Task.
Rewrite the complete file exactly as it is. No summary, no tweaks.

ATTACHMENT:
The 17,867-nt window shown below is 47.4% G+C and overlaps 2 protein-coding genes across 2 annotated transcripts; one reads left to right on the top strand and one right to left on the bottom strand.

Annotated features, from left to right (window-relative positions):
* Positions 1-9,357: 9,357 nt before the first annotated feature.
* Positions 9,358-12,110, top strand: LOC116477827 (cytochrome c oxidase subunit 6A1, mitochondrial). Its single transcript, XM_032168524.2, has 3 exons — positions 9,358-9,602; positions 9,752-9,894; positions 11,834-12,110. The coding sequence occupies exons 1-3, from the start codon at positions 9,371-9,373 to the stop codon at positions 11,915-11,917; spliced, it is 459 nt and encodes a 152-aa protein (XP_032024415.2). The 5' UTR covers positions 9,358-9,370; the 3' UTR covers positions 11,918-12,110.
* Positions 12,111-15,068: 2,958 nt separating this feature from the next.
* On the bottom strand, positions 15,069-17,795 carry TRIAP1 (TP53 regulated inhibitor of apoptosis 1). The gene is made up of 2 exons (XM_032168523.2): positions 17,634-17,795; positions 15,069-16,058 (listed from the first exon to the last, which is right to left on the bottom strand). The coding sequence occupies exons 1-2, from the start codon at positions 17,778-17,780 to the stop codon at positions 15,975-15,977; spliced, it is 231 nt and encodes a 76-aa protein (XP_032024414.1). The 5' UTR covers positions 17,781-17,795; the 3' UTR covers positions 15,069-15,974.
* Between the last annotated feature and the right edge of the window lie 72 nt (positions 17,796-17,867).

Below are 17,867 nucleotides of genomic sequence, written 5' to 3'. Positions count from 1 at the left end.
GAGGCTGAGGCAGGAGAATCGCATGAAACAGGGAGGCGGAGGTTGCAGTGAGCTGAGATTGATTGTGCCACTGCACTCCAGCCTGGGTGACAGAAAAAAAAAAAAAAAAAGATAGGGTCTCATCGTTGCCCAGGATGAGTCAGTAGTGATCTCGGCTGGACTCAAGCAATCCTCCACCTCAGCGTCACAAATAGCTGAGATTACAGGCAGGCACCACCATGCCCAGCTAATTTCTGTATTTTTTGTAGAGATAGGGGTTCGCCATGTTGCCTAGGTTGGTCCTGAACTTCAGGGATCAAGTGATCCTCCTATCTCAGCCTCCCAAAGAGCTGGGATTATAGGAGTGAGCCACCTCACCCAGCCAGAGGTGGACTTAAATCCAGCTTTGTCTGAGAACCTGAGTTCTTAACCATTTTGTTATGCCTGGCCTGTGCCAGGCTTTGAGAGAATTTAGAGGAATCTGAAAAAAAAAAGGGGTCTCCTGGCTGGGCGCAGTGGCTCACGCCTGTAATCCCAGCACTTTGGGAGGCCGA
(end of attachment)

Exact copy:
The 17,867-nt window shown below is 47.4% G+C and overlaps 2 protein-coding genes across 2 annotated transcripts; one reads left to right on the top strand and one right to left on the bottom strand.

Annotated features, from left to right (window-relative positions):
* Positions 1-9,357: 9,357 nt before the first annotated feature.
* Positions 9,358-12,110, top strand: LOC116477827 (cytochrome c oxidase subunit 6A1, mitochondrial). Its single transcript, XM_032168524.2, has 3 exons — positions 9,358-9,602; positions 9,752-9,894; positions 11,834-12,110. The coding sequence occupies exons 1-3, from the start codon at positions 9,371-9,373 to the stop codon at positions 11,915-11,917; spliced, it is 459 nt and encodes a 152-aa protein (XP_032024415.2). The 5' UTR covers positions 9,358-9,370; the 3' UTR covers positions 11,918-12,110.
* Positions 12,111-15,068: 2,958 nt separating this feature from the next.
* On the bottom strand, positions 15,069-17,795 carry TRIAP1 (TP53 regulated inhibitor of apoptosis 1). The gene is made up of 2 exons (XM_032168523.2): positions 17,634-17,795; positions 15,069-16,058 (listed from the first exon to the last, which is right to left on the bottom strand). The coding sequence occupies exons 1-2, from the start codon at positions 17,778-17,780 to the stop codon at positions 15,975-15,977; spliced, it is 231 nt and encodes a 76-aa protein (XP_032024414.1). The 5' UTR covers positions 17,781-17,795; the 3' UTR covers positions 15,069-15,974.
* Between the last annotated feature and the right edge of the window lie 72 nt (positions 17,796-17,867).

Below are 17,867 nucleotides of genomic sequence, written 5' to 3'. Positions count from 1 at the left end.
GAGGCTGAGGCAGGAGAATCGCATGAAACAGGGAGGCGGAGGTTGCAGTGAGCTGAGATTGATTGTGCCACTGCACTCCAGCCTGGGTGACAGAAAAAAAAAAAAAAAAAGATAGGGTCTCATCGTTGCCCAGGATGAGTCAGTAGTGATCTCGGCTGGACTCAAGCAATCCTCCACCTCAGCGTCACAAATAGCTGAGATTACAGGCAGGCACCACCATGCCCAGCTAATTTCTGTATTTTTTGTAGAGATAGGGGTTCGCCATGTTGCCTAGGTTGGTCCTGAACTTCAGGGATCAAGTGATCCTCCTATCTCAGCCTCCCAAAGAGCTGGGATTATAGGAGTGAGCCACCTCACCCAGCCAGAGGTGGACTTAAATCCAGCTTTGTCTGAGAACCTGAGTTCTTAACCATTTTGTTATGCCTGGCCTGTGCCAGGCTTTGAGAGAATTTAGAGGAATCTGAAAAAAAAAAGGGGTCTCCTGGCTGGGCGCAGTGGCTCACGCCTGTAATCCCAGCACTTTGGGAGGCCGA